Total Health: Dr Anjani Amladi On How We Can Optimize Our Mental, Physical, Emotional, & Spiritual Wellbeing

Authority Magazine Editorial Staff
Authority Magazine
Published in
14 min readJan 19, 2021


Walk — even if it’s only 10 minutes, the body needs physical exercise to stay healthy. If you’re busy and can’t make time to get to the gym, try taking the stairs instead of the elevator, walking to the furthest bathroom as opposed to the closest one, parking at a distance from the store instead of in the front row. Small bursts of effort add up throughout the day.

Often when we refer to wellness, we assume that we are talking about physical wellbeing. But one can be physically very healthy but still be unwell, emotionally or mentally. What are the steps we can take to cultivate optimal wellness in all areas of our life; to develop Mental, Physical, Emotional, & Spiritual Wellbeing?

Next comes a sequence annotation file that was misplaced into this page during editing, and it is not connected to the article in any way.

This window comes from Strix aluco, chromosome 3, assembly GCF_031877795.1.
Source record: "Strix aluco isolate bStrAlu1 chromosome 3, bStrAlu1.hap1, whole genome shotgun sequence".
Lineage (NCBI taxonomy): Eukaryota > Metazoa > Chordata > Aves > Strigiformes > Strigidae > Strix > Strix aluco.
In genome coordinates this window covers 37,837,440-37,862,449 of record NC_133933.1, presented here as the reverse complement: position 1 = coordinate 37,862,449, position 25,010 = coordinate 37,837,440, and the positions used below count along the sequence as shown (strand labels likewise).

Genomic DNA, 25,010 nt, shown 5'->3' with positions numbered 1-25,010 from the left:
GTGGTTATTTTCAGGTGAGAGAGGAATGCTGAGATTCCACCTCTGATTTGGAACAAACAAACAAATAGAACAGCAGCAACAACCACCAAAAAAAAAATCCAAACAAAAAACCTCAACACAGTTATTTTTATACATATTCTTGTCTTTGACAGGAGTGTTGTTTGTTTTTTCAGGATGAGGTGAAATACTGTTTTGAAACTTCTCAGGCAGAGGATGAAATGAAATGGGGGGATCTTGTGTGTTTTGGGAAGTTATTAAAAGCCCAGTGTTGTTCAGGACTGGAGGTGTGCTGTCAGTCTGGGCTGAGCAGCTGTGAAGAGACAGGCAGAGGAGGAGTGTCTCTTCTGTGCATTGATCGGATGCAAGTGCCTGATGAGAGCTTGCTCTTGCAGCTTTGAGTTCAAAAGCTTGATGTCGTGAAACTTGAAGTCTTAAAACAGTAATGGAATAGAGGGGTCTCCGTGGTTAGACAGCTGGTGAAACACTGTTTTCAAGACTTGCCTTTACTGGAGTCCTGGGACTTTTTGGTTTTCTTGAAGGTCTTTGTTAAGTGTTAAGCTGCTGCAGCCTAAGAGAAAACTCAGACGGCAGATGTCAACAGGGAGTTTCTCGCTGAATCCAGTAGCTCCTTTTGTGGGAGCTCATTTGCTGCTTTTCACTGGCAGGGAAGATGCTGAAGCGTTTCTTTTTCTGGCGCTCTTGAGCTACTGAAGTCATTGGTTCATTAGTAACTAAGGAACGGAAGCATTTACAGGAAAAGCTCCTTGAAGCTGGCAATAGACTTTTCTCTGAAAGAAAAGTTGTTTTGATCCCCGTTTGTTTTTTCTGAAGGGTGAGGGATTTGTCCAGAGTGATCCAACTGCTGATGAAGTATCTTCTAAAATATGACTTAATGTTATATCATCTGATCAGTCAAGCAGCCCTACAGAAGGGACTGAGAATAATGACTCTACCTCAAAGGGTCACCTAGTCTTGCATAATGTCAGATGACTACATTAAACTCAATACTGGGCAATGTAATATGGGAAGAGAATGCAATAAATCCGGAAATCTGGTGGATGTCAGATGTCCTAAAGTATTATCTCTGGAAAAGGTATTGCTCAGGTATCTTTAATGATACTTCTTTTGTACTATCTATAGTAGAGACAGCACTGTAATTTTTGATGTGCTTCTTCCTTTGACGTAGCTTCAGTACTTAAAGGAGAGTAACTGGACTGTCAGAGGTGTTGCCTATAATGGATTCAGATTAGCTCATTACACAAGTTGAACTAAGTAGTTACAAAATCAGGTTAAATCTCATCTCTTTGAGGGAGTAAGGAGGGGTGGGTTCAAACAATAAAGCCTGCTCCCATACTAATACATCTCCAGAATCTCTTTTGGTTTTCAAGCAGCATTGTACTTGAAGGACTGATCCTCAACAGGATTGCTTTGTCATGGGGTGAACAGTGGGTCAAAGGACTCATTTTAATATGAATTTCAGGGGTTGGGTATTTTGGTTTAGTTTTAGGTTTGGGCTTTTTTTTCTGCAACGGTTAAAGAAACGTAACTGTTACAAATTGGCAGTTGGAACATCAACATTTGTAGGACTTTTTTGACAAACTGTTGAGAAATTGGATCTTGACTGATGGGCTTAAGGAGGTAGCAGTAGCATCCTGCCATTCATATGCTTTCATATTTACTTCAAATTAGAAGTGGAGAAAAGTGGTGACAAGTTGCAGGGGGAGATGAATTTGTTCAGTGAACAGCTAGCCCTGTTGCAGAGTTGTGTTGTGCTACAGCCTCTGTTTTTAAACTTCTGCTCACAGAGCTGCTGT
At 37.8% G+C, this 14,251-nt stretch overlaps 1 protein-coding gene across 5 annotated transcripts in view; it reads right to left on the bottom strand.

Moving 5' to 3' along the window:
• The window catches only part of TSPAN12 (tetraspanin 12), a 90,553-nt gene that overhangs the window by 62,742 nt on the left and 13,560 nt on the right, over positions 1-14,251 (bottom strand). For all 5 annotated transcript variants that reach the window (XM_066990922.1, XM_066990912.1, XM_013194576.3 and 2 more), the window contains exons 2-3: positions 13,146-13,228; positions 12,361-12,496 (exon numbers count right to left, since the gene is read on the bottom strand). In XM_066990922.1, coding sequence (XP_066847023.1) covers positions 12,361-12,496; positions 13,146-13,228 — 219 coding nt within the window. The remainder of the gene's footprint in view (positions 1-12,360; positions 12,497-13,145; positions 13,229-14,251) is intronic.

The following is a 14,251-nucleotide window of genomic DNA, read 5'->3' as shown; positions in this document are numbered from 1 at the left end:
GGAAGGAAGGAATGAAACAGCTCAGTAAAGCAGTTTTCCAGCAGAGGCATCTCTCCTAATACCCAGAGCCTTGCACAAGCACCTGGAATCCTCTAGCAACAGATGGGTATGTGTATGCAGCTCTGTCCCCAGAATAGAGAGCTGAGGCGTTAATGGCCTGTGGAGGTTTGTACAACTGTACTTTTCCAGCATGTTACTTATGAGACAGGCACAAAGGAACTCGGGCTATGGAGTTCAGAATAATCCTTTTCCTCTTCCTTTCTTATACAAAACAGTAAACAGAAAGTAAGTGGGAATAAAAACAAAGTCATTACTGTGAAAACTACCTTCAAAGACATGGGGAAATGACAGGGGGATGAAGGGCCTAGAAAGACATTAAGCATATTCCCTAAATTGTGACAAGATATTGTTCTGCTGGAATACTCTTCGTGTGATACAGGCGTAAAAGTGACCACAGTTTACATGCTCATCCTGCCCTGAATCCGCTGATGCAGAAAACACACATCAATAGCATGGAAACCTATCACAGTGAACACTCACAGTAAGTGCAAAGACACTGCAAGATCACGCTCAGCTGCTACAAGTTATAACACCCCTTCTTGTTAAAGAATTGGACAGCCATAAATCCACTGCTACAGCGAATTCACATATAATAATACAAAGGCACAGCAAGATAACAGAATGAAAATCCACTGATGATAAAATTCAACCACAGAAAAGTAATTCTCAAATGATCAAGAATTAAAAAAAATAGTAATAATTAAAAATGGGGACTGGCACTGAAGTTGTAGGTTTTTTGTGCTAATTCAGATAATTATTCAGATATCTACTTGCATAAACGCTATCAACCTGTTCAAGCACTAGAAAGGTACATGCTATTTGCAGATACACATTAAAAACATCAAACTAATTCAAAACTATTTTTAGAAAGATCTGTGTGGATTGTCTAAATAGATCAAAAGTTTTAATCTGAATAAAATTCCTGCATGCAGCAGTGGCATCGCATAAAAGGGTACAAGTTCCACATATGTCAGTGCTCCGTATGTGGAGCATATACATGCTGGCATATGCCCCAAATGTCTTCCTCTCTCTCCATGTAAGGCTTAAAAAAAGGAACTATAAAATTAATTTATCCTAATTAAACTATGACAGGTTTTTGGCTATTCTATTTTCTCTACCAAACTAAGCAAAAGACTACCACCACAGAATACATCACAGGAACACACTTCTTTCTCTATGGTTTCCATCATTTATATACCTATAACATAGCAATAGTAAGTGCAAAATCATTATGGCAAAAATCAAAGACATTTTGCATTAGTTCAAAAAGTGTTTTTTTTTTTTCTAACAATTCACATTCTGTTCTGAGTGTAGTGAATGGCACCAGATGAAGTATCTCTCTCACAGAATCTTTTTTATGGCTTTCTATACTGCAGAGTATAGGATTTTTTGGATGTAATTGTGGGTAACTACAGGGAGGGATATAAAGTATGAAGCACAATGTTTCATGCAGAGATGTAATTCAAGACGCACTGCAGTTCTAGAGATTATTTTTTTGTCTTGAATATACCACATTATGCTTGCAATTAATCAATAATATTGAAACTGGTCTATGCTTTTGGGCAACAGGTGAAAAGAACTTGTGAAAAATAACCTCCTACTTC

As a part of our series about “How We Can Do To Cultivate Our Mental, Physical, Emotional, & Spiritual Wellbeing”, I had the pleasure of interviewing Anjani Amladi, M.D., a double board-certified Adult Psychiatrist and Child/Adolescent Psychiatrist focusing on an integrative approach to patient care. Dr. Amladi has an extensive background in treating a wide variety of psychiatric disorders such as: ADHD, OCD, Bipolar Disorder, Depression, Anxiety, Schizophrenia, and eating disorders. She is the author of Amazon best-selling children’s picture book, When the World Got Sick, which helps children and caregivers talk about the impact of COVID-19 and how to navigate this stressful time.

She has captivated audiences through speaking and teaching engagements on topics such as: Autism Spectrum Disorder, physician burnout, ADHD, psychosis and mood disorders. During these engagements, she focuses on providing audiences actionable strategies, resources, and techniques to help them navigate these issues. She has also been featured in multiple publications discussing topics of child abuse, depression, stress, relationships, and grief.

Her latest book, When the World Got Sick, focuses on helping caregivers navigate the difficult conversation about the pandemic in